Aside from sheer numbers, youth migration has become the subject of great controversy regarding the migration-development nexus. On the one hand, there is concern over the apparent ‘brain drain’ in the developing world as well-educated young people leave their home countries, attracted by improved educational and career prospects in the West. Between 50 and 80% of highly educated citizens from several small countries in Africa and the Caribbean live abroad.
On the other hand, remittances reached $223 billion in 2005 – a figure more than twice the level of international aid – and young migrants frequently return to their home countries equipped with skills, qualifications and economic resources.
Despite comprising a significant percentage of international migrants, young people largely lack the means to share their experiences. One UNFPA report laments that “little is known of the full diversity and complexity of young people’s international migration... Young people remain largely invisible in research, public debates and policy about international migration.”
Thee report highlight two specific issues: one, there is very little data on young migrants' experiences. Second, and partially as a result, young migrants often lack ways to contribute to global debates about the policies that affect them.
The consultation will therefore attempt to bridge the communication gap between youth and migration debates. This project provides a tangible link for young people willing to share their views and a policy development forum, allowing young people to share their views and giving policymakers a window into youth experiences. The consultation report will serve as a reference for other or future researchers as well.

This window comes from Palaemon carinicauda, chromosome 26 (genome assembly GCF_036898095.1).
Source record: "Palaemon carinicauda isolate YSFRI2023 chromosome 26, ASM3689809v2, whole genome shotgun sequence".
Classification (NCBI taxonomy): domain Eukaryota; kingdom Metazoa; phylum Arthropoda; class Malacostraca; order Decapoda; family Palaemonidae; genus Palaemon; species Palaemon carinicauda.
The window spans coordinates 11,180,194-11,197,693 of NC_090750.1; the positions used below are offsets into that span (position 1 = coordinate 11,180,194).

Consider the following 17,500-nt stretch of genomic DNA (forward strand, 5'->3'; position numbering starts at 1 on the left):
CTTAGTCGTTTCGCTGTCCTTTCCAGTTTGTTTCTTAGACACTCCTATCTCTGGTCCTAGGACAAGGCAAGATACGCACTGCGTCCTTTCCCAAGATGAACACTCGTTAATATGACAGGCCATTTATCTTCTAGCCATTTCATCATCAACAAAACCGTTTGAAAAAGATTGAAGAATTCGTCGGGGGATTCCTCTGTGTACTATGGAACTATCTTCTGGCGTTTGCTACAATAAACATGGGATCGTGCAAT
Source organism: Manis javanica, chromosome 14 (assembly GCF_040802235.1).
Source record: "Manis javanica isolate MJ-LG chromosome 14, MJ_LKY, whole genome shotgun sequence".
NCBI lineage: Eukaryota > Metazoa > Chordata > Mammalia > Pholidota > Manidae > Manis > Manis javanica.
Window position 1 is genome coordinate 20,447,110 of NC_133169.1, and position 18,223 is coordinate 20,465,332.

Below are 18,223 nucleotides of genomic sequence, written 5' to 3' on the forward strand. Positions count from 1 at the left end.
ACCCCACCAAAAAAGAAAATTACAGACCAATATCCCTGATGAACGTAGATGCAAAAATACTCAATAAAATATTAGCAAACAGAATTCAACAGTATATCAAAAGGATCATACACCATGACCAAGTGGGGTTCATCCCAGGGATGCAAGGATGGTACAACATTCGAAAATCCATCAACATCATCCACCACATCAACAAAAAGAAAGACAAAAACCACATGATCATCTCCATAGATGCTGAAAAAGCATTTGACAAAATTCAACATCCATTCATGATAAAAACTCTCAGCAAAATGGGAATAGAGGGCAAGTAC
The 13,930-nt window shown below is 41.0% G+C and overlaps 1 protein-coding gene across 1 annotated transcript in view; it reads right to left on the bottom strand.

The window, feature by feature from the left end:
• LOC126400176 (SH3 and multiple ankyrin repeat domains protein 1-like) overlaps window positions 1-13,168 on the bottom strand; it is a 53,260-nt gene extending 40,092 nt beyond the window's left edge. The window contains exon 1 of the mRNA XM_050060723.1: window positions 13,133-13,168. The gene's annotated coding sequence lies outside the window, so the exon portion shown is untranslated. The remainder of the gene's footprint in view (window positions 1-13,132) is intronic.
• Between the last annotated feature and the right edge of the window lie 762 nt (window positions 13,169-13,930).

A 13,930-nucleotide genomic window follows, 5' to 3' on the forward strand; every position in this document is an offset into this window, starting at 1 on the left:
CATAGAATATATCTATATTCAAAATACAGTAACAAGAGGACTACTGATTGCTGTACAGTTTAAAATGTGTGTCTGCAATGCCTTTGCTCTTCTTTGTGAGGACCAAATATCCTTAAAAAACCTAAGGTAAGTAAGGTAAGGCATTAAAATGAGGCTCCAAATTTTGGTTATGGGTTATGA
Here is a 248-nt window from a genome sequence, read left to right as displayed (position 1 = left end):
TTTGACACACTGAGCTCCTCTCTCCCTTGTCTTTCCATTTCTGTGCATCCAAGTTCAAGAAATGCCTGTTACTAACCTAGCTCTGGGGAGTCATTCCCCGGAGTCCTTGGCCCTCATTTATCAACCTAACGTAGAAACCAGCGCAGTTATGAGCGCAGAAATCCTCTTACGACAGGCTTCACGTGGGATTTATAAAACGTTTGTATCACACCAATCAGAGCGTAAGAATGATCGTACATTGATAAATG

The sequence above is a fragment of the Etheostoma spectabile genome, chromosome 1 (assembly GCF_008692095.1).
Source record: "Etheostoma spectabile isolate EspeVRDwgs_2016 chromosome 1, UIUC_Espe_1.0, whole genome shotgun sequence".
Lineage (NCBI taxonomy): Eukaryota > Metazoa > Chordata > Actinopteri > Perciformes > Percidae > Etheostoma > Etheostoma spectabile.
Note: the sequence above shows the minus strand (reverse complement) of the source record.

In addition, the consultation will turn the lens on the communication gap itself. When can young migrants make use of the internet and other communication mechanisms to contribute to the discussion on migration and development? Echoing one of the guiding themes of the 2009 GFMD, how might both young migrants and communication technologies play a greater role in migration policy formation?
The 2009 GFMD organizers have sought to include more perspectives in the discussion through the use of similar online and web-based initiatives “to encourage and facilitate the interaction and wider participation of interested citizens, involved stakeholders, dispersed migrants and their organisations.” The online consultation led by YPWC will target youth in particular, recognizing their centrality to current migration dilemmas.
The Youth Consultation on Migration and Development initiative has four main goals:
1. To develop an improved understanding of global migration trends and its facets among young people at global, regional and national levels;
2. To encourage, promote and facilitate youth participation in debate and meetings on International Migration and Development;
3. To stimulate new thinking on broader issues of global migration;
4. To get the youth voice well organized and represented with key youth statements at the 2009 Global Forum on Migration and Development in Greece.